National Institiue for Health and Clinical Excellence

Annual Review - 2012/2013

Chair's and Chief Executive's foreword

It has been a year of change for those working in the health and social care sectors, and at NICE we have been busy laying down the groundwork for our contribution to the support that those who use and provide services will need in the new system.

The Health and Social Care Act 2012 set out our responsibilities from April 2013 and authorised our move into social care. This is a significant change, and one that reflects the growing recognition that in order to improve the quality of care, and to make budgets go further, greater integration of services across health and social care is necessary.

In preparation, in August 2012  we consulted on two pilot quality standards for social care based on guidelines we produced on the wellbeing of people living with dementia and the care of looked-after children and young people.

The pilot standards gave us a valuable opportunity to test out our methods and processes prior to receiving the first set of topics for health and social care quality standards from the Department of Health in September 2012. The topics include; autism in adults and children, child maltreatment, mental wellbeing of older people in residential care and medicines management in care homes.

In January 2013, we awarded a contract to the Social Care Institute for Excellence (SCIE), and its partner organisations, to support us with the development, adoption and dissemination of social care guidance and quality standards, as the NICE Collaborating Centre for Social Care.

Ahead of local government taking back responsibility of commissioning public health services, we published our first set of public health briefings in July 2012 to address some of the major challenges facing society – the use of tobacco, alcohol, and lack of physical activity. The briefings raise awareness and provide information about the recommendations and evidence reviews from NICE that local government can call upon when commissioning public health services.

We have continued to provide advice to help ensure that NHS patients are offered care that is known to be clinically and cost effective. This is now more important than ever before as the NHS endures one of the most financially constrained periods in its history.

During the course of this year, we published 90 sets of recommendations, including:

  • updated clinical guidelines on fertility which expanded the range of options for couples having problems with conception
  • public health guidance to encourage walking and cycling
  • diagnostic guidance on depth of anaesthesia monitors
  • medical technologies guidance on WatchBP Home, a device for picking up cases of atrial fibrillation during the monitoring of hypertension

Two new products were launched in December 2012 to help the NHS reduce variation in drug prescribing. The first was our evidence summaries to provide high-quality advice to the NHS and patients in England about the use of new, unlicensed and off-label medicines. This was closely followed by our first good practice guide to help trusts develop and update local formularies, as part of a move to ensure that all patients in England have access to clinically and cost-effective drugs. We will be following this up with further good practice guides that will provide advice and guides on good practice for those involved in handling, prescribing, commissioning medicines.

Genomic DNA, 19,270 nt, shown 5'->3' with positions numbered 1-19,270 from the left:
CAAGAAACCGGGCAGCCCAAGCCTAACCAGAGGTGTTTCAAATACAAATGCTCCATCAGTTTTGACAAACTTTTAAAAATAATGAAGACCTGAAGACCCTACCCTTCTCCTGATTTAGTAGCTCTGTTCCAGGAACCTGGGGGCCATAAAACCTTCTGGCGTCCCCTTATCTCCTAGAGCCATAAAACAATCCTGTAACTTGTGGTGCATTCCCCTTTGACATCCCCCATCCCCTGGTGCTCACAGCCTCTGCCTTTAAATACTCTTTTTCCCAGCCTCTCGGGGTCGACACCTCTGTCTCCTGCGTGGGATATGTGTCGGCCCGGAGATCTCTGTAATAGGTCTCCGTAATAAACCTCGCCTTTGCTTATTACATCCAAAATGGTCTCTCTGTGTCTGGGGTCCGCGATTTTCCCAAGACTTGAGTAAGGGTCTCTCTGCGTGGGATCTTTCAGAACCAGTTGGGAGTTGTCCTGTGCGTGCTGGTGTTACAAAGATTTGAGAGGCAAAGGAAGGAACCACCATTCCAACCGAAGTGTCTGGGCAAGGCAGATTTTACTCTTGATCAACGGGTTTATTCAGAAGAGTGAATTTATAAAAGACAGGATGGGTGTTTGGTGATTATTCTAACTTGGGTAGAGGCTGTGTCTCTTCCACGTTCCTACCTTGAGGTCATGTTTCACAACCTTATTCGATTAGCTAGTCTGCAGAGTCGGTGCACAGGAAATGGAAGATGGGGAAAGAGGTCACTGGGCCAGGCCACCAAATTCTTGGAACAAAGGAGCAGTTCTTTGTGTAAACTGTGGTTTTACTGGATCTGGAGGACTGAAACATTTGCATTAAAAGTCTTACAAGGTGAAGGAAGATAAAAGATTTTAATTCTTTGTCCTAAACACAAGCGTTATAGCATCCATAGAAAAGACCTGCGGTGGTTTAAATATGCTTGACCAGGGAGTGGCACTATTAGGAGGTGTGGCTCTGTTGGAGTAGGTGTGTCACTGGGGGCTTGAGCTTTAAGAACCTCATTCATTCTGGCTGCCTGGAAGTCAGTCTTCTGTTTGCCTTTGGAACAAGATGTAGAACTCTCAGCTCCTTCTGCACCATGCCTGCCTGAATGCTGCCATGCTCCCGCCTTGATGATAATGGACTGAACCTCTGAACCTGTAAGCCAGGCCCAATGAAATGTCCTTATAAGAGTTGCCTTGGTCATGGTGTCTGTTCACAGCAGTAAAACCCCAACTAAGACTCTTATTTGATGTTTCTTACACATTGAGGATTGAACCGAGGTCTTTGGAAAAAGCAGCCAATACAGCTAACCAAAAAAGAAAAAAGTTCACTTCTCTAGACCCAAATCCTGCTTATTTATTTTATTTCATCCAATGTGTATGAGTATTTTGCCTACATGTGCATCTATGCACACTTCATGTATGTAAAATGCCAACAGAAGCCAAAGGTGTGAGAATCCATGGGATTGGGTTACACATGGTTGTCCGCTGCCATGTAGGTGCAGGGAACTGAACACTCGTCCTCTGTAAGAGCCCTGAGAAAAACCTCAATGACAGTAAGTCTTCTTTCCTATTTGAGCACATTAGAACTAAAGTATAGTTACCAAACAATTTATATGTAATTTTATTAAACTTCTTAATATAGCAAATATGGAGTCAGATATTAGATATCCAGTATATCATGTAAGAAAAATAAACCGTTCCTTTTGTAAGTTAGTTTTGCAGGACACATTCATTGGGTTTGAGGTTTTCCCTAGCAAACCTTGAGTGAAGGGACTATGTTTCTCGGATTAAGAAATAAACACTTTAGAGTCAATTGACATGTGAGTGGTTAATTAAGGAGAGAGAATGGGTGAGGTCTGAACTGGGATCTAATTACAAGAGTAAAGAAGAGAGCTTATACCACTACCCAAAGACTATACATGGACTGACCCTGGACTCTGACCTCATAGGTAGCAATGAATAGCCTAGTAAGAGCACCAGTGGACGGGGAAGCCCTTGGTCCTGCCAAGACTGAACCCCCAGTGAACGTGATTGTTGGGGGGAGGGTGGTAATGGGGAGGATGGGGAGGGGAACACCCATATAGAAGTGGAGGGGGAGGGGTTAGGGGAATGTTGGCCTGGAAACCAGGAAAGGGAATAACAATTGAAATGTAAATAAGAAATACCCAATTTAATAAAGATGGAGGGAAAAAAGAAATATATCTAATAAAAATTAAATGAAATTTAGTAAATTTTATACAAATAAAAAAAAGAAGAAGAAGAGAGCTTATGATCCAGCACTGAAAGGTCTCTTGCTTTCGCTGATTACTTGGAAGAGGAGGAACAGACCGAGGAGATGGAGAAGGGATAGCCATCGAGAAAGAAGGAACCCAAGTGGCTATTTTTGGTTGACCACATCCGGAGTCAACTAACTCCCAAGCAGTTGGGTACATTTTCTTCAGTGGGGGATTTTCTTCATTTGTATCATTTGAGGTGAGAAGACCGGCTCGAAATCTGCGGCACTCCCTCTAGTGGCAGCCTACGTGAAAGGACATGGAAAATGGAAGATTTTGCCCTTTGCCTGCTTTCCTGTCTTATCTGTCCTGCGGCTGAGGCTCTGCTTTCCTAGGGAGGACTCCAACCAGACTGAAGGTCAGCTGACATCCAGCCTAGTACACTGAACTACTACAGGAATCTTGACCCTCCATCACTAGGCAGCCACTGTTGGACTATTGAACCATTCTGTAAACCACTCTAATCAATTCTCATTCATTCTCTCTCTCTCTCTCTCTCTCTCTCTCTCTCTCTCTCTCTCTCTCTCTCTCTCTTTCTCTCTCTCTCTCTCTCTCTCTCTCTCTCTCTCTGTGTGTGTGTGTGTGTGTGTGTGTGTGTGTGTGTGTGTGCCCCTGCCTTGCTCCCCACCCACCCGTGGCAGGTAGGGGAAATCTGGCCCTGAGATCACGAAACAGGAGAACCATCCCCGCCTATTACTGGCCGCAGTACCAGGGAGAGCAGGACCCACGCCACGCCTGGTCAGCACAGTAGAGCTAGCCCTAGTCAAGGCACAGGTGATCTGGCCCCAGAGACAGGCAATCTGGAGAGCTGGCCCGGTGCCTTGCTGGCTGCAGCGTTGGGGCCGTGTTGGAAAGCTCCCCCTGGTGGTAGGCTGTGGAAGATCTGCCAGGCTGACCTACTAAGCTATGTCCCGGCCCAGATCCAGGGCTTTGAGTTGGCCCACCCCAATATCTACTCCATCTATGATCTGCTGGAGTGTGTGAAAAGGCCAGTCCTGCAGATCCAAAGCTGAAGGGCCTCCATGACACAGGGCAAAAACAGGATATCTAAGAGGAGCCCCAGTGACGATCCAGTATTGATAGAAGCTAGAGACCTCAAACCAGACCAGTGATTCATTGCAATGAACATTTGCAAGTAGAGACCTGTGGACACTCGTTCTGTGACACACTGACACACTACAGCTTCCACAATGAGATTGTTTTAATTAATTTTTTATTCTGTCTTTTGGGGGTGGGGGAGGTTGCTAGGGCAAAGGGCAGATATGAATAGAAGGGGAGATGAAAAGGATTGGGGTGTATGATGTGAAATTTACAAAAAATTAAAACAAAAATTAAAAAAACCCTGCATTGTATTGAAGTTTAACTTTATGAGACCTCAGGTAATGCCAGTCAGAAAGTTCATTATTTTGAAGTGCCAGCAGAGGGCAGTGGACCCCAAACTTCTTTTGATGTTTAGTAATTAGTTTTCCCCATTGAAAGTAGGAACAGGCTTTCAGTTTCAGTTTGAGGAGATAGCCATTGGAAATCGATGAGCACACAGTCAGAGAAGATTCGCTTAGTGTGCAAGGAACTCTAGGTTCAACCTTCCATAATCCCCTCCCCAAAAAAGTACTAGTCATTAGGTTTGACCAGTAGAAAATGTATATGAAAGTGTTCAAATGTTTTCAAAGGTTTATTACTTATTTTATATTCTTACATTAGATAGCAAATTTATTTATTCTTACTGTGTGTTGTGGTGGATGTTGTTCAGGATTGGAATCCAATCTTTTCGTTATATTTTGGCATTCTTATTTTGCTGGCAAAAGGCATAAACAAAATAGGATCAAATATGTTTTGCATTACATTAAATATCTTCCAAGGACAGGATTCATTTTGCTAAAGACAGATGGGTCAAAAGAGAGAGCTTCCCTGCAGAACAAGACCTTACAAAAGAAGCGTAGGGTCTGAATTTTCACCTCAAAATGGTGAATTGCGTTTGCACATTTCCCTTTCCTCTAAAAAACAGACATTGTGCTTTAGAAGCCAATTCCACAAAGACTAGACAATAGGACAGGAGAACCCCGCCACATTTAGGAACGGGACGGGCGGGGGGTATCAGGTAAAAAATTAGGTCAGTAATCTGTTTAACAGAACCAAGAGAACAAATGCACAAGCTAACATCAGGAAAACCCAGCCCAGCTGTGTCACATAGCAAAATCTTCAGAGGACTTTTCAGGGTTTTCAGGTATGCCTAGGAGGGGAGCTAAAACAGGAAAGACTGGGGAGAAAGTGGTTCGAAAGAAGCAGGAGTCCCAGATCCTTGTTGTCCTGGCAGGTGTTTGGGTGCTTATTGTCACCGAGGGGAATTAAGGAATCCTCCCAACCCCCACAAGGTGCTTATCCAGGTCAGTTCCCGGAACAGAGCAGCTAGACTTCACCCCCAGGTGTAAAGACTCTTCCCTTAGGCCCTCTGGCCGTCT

Our quality standards programme continues to expand with 12 new standards published on topics which included lung cancer, antenatal care, asthma and epilepsy. Quality standards will be reflected in NHS England’s Clinical Commissioning Group Outcome Indicator Set (CCGOIS), which will aim to drive local improvements in quality and outcomes for patients. In January 2013, we put forward for consultation 32 new indicators for the CCGOIS, on topics which inluded dementia, cancer and end-of-life care,

We have continued with our work developing clinical indicators for the Quality and Outcomes Framework (QOF) for GP practices in the UK. New indicators were recommended to help improve levels of care for people with condition such as rheumatoid arthritis, diabetes, and COPD.

In keeping with calls for the NHS to become paperless, we have made all of our new clinical guidelines and public health guidance, and much of our back catalogue, available in NICE Pathways – our easy to use flowcharts containing all of our guidance in one place on a particular topic.

We have built on the success of our NICE guidance app, which has been downloaded over 60,000 times, and have developed new British National Formulary and BNF for children apps for use on smart phones and tablets.

On the 1 April 2013, Professor David Haslam will take over from Professor Sir Michael Rawlins, whose highly successful 14-year tenure as Chair comes to an end.

By the time we produce our next annual review, we will celebrating our first anniversary as a Non Departmental Public Body set up under primary legislation, and fully embracing our new remit in social care.

As NICE continues to evolve, what remains as a constant is the hard work and dedication of our staff, our advisory bodies, our stakeholders, contractors and everyone who has given their time to help us with our work. NICE would simply not be able to grow without them. It is once again our pleasure to thank them for their commitment to their work, to NICE, to the NHS and to the health of the nation.

Professor Sir Michael Rawlins, Chair

Sir Andrew Dillon, Chief Executive


NICE has been busy laying down the groundwork to support those who use and provide services in the new system